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Spring cleaning: How to do a social media audit

A woman with cleaning supplies wiping an oversized smart phone.

Spring is the time when we throw open the windows and clean up the debris of the winter. It’s also the perfect time to do a social media audit for your nonprofit organization. Like your annual spring cleaning, it’s something you should do every year, and it’s a great way to clean up your digital space. 

A social media audit involves reviewing your organization’s complete social media presence, not just analyzing the metrics (to learn about assessing metrics, read my article on creating a social media plan). Rather, an audit is a checkup on whether your social media profiles are accurate, consistent, and secure. It’s an important step in protecting your nonprofit’s brand. Without a social media audit, you run the risk of having profiles that are inconsistent, and worse, could be used by individuals who shouldn’t have access. 

1. Review your social media profiles

Create a list of all your social media accounts. Include everything, even if it’s an old account or a subaccount you aren’t using right now.  

Then, use your personal account and go to each profile to see what the average user sees when they search for you. There are a few specific things you ‘ll want to check to make sure they’re both accurate and consistent across platforms. These include: 

  • Profile picture: This is likely your organization’s logo. Make sure it’s the current version, is high quality, and crops correctly when used in a square or circular slot. 
  • Banner picture: This is the large image that accompanies your logo. It’s good to keep this updated regularly because that indicates to your audience that you’re actively posting updates.  
  • Bio or ‘About’ language: Make sure the language describing your nonprofit is accurate and consistent across platforms.  
  • Landing pages or links: This includes the link in your bio and buttons on platforms like LinkedIn and Facebook. Test the link as a user to ensure it’s working. 

2. Do a security checkup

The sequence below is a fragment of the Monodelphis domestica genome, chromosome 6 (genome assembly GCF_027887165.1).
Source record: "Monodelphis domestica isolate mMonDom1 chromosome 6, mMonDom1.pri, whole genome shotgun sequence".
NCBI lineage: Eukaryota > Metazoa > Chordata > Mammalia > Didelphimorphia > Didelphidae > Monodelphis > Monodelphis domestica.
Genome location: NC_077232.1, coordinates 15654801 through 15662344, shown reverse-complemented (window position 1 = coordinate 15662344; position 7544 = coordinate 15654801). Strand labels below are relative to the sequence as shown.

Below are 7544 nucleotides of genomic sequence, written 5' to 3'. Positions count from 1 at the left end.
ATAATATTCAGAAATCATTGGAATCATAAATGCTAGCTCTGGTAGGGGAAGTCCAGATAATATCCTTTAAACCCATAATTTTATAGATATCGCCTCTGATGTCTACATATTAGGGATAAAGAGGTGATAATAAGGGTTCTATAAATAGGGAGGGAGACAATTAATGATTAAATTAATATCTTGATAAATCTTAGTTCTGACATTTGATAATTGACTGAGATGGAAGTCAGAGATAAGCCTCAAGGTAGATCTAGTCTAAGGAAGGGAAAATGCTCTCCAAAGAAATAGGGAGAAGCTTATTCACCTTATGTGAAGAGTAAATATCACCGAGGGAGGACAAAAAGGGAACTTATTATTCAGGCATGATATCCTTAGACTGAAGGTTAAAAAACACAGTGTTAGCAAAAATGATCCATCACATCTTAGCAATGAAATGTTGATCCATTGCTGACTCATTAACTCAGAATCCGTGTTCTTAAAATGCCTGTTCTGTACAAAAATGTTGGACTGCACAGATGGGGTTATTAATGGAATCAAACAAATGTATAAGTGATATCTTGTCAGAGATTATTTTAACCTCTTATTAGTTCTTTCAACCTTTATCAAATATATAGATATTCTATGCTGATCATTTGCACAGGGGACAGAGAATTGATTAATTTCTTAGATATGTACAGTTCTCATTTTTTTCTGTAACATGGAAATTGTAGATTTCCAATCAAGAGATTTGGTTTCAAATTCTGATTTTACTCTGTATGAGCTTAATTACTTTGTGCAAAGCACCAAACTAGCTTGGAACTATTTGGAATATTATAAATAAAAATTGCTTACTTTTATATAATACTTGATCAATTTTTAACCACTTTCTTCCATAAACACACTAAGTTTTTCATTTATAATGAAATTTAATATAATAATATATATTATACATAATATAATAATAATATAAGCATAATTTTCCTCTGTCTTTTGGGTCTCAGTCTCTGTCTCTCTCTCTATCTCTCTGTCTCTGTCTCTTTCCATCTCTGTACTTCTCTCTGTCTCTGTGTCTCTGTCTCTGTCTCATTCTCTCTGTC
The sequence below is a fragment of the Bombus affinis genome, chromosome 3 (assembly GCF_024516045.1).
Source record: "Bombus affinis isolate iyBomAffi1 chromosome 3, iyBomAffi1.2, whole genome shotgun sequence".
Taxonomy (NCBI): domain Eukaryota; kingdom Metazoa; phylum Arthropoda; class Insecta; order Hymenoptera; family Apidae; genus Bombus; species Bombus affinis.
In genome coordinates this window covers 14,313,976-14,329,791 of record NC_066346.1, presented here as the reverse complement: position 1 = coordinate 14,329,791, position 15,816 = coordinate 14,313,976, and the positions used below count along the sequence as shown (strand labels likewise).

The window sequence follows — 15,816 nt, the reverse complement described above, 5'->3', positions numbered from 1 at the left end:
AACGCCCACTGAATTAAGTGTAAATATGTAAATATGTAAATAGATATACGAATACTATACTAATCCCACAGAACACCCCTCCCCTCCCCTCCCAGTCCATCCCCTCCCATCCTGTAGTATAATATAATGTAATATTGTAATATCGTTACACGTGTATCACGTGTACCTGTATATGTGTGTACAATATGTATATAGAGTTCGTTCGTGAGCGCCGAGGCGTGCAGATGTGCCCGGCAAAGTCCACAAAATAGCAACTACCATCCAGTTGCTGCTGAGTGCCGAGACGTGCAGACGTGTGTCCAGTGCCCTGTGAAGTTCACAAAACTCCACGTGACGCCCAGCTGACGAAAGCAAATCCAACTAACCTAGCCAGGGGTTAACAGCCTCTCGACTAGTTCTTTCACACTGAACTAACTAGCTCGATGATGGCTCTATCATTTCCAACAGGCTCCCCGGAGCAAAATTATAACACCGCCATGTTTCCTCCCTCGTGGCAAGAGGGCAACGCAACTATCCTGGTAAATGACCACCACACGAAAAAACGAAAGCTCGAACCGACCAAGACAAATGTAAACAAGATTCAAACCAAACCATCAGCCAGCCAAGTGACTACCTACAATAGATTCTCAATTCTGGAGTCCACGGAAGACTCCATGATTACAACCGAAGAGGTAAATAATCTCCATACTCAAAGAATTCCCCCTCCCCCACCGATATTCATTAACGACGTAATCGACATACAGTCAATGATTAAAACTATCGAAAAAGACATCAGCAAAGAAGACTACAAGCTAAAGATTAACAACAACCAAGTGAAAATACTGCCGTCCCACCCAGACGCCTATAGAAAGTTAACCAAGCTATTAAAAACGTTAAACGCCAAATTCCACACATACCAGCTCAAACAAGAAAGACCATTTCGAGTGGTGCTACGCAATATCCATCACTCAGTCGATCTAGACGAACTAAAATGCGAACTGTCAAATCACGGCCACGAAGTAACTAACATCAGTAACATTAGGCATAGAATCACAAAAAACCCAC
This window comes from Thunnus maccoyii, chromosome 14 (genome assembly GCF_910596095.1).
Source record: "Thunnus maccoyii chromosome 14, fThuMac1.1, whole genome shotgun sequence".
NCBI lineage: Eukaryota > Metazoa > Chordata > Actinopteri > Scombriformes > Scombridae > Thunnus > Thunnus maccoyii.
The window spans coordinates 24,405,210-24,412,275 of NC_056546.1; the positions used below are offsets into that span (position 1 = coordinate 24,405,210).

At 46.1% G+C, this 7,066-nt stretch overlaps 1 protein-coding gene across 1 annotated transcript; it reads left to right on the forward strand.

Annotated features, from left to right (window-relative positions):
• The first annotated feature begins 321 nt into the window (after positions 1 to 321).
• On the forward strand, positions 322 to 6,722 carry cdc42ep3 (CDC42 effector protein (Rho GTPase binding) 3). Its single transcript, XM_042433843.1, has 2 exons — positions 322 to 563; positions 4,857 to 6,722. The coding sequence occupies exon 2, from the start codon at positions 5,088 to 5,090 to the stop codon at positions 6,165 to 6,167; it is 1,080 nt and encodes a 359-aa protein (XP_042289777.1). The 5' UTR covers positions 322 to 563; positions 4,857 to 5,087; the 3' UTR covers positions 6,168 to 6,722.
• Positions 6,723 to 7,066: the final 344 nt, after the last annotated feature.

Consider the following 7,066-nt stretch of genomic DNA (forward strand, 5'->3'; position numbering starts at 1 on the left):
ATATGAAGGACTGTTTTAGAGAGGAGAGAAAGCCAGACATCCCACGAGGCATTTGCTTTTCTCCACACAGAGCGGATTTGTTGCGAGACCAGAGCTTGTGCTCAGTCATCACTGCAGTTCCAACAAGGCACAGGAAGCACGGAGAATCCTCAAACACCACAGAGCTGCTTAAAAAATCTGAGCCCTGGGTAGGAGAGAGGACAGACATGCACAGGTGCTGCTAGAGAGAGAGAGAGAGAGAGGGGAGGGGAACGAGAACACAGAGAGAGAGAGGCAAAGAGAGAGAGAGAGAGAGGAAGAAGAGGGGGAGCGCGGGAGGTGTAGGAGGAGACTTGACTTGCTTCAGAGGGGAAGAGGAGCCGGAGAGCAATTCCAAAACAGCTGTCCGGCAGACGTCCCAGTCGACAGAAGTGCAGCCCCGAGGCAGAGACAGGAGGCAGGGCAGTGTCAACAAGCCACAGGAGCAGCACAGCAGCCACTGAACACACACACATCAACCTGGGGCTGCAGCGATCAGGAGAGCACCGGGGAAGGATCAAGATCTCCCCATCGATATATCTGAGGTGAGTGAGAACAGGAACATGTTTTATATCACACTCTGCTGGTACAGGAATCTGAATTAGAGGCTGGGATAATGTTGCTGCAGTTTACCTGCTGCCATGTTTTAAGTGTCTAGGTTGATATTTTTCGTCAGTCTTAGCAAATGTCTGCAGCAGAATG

Have you ever logged into Facebook and noticed that a past staff member has access to your nonprofit’s page? Or discovered that your Instagram account’s email was set to the staff member who set it up in 2010 but hasn’t worked with you since 2012? Let’s make sure this doesn’t happen by doing a security check. 

Your first step is to change the password and set up two-factor authentication. Two-factor authentication, or 2FA, is a second level of security that usually requires you to verify new logins using either a code sent to your email or phone, or a security app like Duo or Google Authenticator. Don’t use a staff member’s phone number to set up 2FA; if they leave suddenly, you may not be able to access the account.  

Next, check who has permissions and access to your account. On Instagram and TikTok, see what email account is attached to the account. Ideally, it’s a generic organizational account and not an individual staff members’ email. Ask your IT colleague(s) to set up an account such as [email protected] instead.  

For platforms like LinkedIn, Facebook, and YouTube, you’ll need to see who has permission to access your page. Access to these is based on staff members’ individual accounts. If a staff member has left, make sure to remove their permissions.   

3. Search for duplicates or lost accounts

A couple of weeks ago, some colleagues reached out to tell me that Candid’s Facebook page had reshared one of their personal photos—which is something we would never do. When we investigated, it turned out it was a page that looked like Candid’s but was not. It was a fake.  

This actually happens more often than you might think: 16% of Facebook accounts are fake or duplicates. That’s over 275 million profiles and pages.  

Because this happens regularly, it’s good to search for your nonprofit’s name to see if you find any duplicate accounts. If the nonprofit had other names at one point, also search for those. I’d suggest trying this in Facebook but also on Google. 

The other thing you’ll want to search for is forgotten accounts: that TikTok account you created in 2020 that never got used; the YouTube channel designed for one specific event; a Flickr page from 2010. Track down all the possible errant accounts and give them a quick update so they’re at least “on brand” and it’s clear they aren’t being used. It may seem counterproductive to update an old account, but it helps maintain consistency of your brand, ensures your audience knows where to find you now, and keeps it up-to-date in case you decide to start using it again.  

The process of doing a social media audit can take time, but trust me, it’s worth it. You’ll be able to go into the rest of the year knowing you’re on brand and have locked down your accounts. Good luck spring cleaning your accounts! 


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